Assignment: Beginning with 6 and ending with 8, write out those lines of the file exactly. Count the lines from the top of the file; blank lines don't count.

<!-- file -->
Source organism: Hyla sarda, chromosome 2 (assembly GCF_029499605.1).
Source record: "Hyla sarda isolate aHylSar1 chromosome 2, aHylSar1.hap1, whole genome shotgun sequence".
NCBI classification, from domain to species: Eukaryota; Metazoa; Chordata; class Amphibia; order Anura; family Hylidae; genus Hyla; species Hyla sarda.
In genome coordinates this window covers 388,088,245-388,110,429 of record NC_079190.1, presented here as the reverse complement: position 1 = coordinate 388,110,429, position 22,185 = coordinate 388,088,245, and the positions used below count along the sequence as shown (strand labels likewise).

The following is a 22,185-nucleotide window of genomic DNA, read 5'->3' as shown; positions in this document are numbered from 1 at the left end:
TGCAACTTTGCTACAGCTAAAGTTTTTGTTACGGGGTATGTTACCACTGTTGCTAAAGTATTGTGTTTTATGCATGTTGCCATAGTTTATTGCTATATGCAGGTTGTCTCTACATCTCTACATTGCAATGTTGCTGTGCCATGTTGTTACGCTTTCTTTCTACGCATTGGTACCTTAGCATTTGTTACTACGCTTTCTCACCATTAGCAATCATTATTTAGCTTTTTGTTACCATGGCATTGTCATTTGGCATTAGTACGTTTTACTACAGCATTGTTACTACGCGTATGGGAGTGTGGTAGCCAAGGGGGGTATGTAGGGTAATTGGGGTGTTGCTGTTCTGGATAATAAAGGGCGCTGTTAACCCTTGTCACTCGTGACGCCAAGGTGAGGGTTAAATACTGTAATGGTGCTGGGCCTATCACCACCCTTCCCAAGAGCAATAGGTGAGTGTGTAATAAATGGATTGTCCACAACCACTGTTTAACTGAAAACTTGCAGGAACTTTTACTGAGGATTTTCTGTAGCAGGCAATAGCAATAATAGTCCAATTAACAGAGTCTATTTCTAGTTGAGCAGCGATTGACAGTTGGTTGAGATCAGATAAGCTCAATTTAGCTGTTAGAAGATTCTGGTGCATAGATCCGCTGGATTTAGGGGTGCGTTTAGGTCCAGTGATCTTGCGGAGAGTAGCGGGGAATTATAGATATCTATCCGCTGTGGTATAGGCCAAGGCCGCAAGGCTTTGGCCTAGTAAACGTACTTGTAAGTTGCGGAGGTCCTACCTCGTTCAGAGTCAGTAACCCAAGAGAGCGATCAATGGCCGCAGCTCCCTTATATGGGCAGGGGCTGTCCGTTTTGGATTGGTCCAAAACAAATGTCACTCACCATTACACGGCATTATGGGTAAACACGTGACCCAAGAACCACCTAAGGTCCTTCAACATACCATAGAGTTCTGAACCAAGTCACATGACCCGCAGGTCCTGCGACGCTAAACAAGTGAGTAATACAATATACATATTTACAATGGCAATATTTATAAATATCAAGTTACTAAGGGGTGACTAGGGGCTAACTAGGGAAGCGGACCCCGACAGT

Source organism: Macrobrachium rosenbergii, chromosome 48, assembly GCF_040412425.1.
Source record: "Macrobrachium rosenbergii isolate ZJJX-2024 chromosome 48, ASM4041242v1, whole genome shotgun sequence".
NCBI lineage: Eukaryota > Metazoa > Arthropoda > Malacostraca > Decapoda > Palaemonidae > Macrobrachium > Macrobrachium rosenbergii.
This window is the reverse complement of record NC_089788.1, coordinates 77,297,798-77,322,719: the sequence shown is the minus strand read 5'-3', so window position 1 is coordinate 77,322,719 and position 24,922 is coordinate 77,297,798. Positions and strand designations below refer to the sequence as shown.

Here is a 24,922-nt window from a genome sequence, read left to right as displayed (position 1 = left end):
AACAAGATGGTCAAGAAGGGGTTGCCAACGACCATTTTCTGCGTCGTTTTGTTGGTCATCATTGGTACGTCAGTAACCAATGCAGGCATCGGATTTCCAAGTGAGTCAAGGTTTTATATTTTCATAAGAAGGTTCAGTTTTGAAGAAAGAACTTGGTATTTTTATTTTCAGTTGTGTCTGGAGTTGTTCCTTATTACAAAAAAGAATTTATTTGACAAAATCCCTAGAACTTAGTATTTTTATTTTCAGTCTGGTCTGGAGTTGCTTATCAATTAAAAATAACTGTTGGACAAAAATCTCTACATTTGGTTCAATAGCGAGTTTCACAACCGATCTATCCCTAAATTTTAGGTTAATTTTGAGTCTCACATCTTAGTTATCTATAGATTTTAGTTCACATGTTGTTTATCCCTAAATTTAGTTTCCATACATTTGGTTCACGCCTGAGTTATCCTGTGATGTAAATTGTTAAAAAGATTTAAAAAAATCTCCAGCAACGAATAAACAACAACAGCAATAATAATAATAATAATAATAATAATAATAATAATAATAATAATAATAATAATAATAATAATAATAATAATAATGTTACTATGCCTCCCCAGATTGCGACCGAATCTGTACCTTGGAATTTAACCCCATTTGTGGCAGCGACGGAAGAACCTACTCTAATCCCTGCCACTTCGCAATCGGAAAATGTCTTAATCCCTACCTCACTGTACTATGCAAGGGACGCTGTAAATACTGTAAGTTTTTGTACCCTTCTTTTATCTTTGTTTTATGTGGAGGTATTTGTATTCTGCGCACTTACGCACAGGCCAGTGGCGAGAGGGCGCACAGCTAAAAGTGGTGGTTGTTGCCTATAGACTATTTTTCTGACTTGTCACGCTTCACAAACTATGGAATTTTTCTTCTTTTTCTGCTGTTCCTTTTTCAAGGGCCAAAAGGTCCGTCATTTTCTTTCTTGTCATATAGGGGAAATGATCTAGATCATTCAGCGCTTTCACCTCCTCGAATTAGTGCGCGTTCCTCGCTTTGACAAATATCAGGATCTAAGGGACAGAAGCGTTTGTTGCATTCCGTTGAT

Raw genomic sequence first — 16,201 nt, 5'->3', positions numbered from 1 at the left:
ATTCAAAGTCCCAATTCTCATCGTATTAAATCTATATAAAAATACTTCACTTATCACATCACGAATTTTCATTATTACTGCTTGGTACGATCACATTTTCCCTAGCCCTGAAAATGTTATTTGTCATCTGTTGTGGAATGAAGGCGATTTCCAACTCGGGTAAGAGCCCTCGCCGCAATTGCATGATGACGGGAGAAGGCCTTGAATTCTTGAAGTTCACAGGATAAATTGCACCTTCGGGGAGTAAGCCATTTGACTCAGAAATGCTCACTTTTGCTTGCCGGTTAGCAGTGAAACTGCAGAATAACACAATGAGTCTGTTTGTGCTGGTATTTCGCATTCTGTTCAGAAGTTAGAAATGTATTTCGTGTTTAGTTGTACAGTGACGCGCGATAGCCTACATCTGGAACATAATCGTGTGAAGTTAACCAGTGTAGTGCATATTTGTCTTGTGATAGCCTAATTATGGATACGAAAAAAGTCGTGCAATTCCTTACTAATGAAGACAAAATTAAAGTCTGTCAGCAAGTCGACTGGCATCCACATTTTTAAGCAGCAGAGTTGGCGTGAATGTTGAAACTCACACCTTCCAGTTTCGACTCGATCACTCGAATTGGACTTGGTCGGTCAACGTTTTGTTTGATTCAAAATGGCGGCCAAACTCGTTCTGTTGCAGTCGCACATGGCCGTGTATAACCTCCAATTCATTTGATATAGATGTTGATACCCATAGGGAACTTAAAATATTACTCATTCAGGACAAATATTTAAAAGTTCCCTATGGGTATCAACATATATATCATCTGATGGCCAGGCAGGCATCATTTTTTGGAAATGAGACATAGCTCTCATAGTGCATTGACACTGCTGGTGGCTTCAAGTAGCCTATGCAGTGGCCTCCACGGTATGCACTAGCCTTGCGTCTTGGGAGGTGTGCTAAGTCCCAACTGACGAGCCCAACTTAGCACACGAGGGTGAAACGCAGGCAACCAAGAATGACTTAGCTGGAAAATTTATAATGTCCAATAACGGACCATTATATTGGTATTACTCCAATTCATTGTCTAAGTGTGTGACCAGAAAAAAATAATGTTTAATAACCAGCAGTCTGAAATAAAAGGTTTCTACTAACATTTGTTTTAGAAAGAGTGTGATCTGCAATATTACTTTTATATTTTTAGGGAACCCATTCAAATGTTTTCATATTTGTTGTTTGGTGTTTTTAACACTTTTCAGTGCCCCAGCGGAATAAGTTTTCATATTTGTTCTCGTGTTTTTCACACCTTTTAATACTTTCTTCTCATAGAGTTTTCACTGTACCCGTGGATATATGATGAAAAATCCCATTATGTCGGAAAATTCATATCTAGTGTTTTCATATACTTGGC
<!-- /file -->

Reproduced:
TGCAACTTTGCTACAGCTAAAGTTTTTGTTACGGGGTATGTTACCACTGTTGCTAAAGTATTGTGTTTTATGCATGTTGCCATAGTTTATTGCTATATGCAGGTTGTCTCTACATCTCTACATTGCAATGTTGCTGTGCCATGTTGTTACGCTTTCTTTCTACGCATTGGTACCTTAGCATTTGTTACTACGCTTTCTCACCATTAGCAATCATTATTTAGCTTTTTGTTACCATGGCATTGTCATTTGGCATTAGTACGTTTTACTACAGCATTGTTACTACGCGTATGGGAGTGTGGTAGCCAAGGGGGGTATGTAGGGTAATTGGGGTGTTGCTGTTCTGGATAATAAAGGGCGCTGTTAACCCTTGTCACTCGTGACGCCAAGGTGAGGGTTAAATACTGTAATGGTGCTGGGCCTATCACCACCCTTCCCAAGAGCAATAGGTGAGTGTGTAATAAATGGATTGTCCACAACCACTGTTTAACTGAAAACTTGCAGGAACTTTTACTGAGGATTTTCTGTAGCAGGCAATAGCAATAATAGTCCAATTAACAGAGTCTATTTCTAGTTGAGCAGCGATTGACAGTTGGTTGAGATCAGATAAGCTCAATTTAGCTGTTAGAAGATTCTGGTGCATAGATCCGCTGGATTTAGGGGTGCGTTTAGGTCCAGTGATCTTGCGGAGAGTAGCGGGGAATTATAGATATCTATCCGCTGTGGTATAGGCCAAGGCCGCAAGGCTTTGGCCTAGTAAACGTACTTGTAAGTTGCGGAGGTCCTACCTCGTTCAGAGTCAGTAACCCAAGAGAGCGATCAATGGCCGCAGCTCCCTTATATGGGCAGGGGCTGTCCGTTTTGGATTGGTCCAAAACAAATGTCACTCACCATTACACGGCATTATGGGTAAACACGTGACCCAAGAACCACCTAAGGTCCTTCAACATACCATAGAGTTCTGAACCAAGTCACATGACCCGCAGGTCCTGCGACGCTAAACAAGTGAGTAATACAATATACATATTTACAATGGCAATATTTATAAATATCAAGTTACTAAGGGGTGACTAGGGGCTAACTAGGGAAGCGGACCCCGACAGT

Source organism: Macrobrachium rosenbergii, chromosome 48, assembly GCF_040412425.1.
Source record: "Macrobrachium rosenbergii isolate ZJJX-2024 chromosome 48, ASM4041242v1, whole genome shotgun sequence".